A total of 60 male and female moths were used to establish whether a periodic stimulus enhances olfactory sensitivity in the behaving animal. A detailed description of this preparation as well as the conditioning and testing protocols is given in (Daly and Smith, 2000). Each moth was placed into a 1.27cm aluminum tube and held in position with pieces of pipe cleaner and tape. The proboscis was extended and threaded into a ~4cm length of Tygon tubing (1.27-mm ID). A Teflon coated silver electrode (0.125-mm Diameter) was placed into the right side of the head capsule and into a large feeding muscle and an indifferent electrode was placed into the contra-lateral compound eye. This preparation allowed us to monitor unconditioned and conditioned feeding responses during conditioning and testing procedures.
Using well-established Pavlovian methods, moths were conditioned using an undiluted odorant as the conditioning stimulus (CS) and 0.75M sucrose solution as the unconditioned stimulus (US). Application of sucrose solution to the tip of the proboscis innately elicits an unconditioned feeding response (UR), which is clearly observed using electromyography (EMG; see Daly and Smith, 2000). In all conditioning trials, moths were presented with a 4-s continuous CS. Three seconds into the CS presentation, a 4-s US was presented, producing a forward pairing of the CS and US with a 1-s CS-US overlap. Each moth received six conditioning trials separated by 6min. Acquisition of the conditioned response (CR) was monitored during the 3s prior to US application. Increased EMG activity during CS presentation but prior to presentation of the US was recorded as a CR. With EMG wires in place, moths remained in the aluminum tubes for the entire experiment, but between conditioning and test trials, they were returned to the incubator.
Testing for presence of the CR was performed 24 and 48h after conditioning. Pulsed and continuous testing protocols were randomized between the 24 and 48-h test days. Stimuli were either pulsed at 20Hz or presented continuously. In all cases, moths were first presented with a blank stimulus (no odor) to quantify and correct for non-olfactory responses caused by non-olfactory cues of the two respective stimulation protocols. Subsequently, each moth was tested with the concentration series from the lowest to the highest concentration. For pulsed stimuli, odor (or the blank) was presented as a 10:40ms on:off duty cycle. The total duration of the pulse train was 4s and, thus, the total integrated time the odor valve was open and delivering odorant was 800ms. To ensure that the total amount of odor presented between the pulsed and continuous stimulus was the same, the continuous stimulus had a duration of 800ms during the test trials. Whether pulsed or continuous stimuli were presented, a CR was recorded if the moth responded with an increase in EMG activity within 7s of the onset of the stimulus; this is consistent with our standard testing protocol (Daly and Smith, 2000).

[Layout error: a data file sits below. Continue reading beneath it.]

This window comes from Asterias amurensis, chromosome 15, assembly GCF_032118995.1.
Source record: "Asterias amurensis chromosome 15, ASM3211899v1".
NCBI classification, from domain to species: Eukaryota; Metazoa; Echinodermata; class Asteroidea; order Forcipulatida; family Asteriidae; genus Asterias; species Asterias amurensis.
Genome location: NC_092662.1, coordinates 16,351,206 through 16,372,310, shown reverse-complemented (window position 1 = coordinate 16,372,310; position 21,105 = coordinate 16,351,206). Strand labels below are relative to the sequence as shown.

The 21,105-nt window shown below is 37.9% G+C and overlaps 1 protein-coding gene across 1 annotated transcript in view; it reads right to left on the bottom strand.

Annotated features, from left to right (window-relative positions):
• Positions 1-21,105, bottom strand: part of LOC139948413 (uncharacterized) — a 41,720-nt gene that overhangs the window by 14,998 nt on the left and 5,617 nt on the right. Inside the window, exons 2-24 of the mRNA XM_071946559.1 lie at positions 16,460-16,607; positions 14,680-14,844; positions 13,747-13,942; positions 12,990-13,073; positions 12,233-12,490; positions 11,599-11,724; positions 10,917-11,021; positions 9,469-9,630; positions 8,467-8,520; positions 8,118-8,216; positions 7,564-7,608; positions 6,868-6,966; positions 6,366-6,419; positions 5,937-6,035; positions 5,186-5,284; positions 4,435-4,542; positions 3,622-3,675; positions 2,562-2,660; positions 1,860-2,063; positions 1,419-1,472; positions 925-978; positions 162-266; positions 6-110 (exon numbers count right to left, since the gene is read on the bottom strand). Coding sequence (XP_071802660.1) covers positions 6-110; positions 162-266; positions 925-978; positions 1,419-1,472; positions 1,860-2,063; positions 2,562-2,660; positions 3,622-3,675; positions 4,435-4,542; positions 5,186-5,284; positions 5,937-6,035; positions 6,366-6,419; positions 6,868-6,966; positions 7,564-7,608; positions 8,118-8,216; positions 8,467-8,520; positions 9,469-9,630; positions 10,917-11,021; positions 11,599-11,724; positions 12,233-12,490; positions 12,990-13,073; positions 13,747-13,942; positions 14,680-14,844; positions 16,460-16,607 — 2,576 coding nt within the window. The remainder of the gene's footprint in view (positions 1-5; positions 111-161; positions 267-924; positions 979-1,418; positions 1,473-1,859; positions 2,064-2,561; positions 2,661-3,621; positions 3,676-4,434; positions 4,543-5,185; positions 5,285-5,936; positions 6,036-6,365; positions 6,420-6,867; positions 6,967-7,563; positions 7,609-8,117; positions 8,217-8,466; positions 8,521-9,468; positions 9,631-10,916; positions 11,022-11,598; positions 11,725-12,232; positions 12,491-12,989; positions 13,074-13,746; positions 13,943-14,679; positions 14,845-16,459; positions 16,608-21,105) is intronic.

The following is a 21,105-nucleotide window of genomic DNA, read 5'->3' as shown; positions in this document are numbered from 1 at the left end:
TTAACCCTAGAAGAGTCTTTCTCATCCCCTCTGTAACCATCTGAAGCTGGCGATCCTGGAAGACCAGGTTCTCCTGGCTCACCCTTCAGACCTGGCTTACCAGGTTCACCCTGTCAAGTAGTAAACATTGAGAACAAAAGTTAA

The spectral content of the neurophysiological measurments was calculated using PSD for each pulse frequency in order to quantify the presence and relative strength of pulse tracking. Welch's method of PSD analysis was implemented in Matlab (The Mathworks). Before spectral analysis, EAGs and local field potentials (LFPs) were bandpass filtered from 5–80Hz using a custom windowed sync filter combined with a 60Hz notch filter. Spike time data from individually sorted neural units were binary interpolated to a constant sampling rate by placing a value of one into every bin where a spike was present and zeros for all empty bins; the resulting time series were then similarly bandpass filtered. Welch's method was implemented by splitting the filtered signal into eight blocks of equal length with 50% overlap between blocks and computing a 65536 point, fast Fourier transform on each block. Blocks were then averaged to yield the final PSD. The method and parameters used were chosen to provide a frequency resolution of 0.16Hz.
Three measures from the PSD results were generated to statistically assess stimulus-driven oscillatory power present in each response. First, since the measure of power in a PSD for a particular frequency band lies in the area under the curve of the band, we integrated the frequency band 2Hz above and below the stimulation frequency. This resulted in a single scalar value for power within the integration window. A 4Hz integration window was used because it was the minimum window width sufficient to capture all of the power elicited by pulsed input across all recordings. The resulting measures of integrated power were then normalized to a z-score value within each moth. Normalizing power values within an animal eliminated relative differences in power across subjects that were attributable to experimental differences such as electrode quality and probe placement. Normalizing allowed statistical comparison of relative differences in power across stimulation conditions (e.g. pulsed versus continuous) using pair-wise type 2 t-tests (Welch's t-test).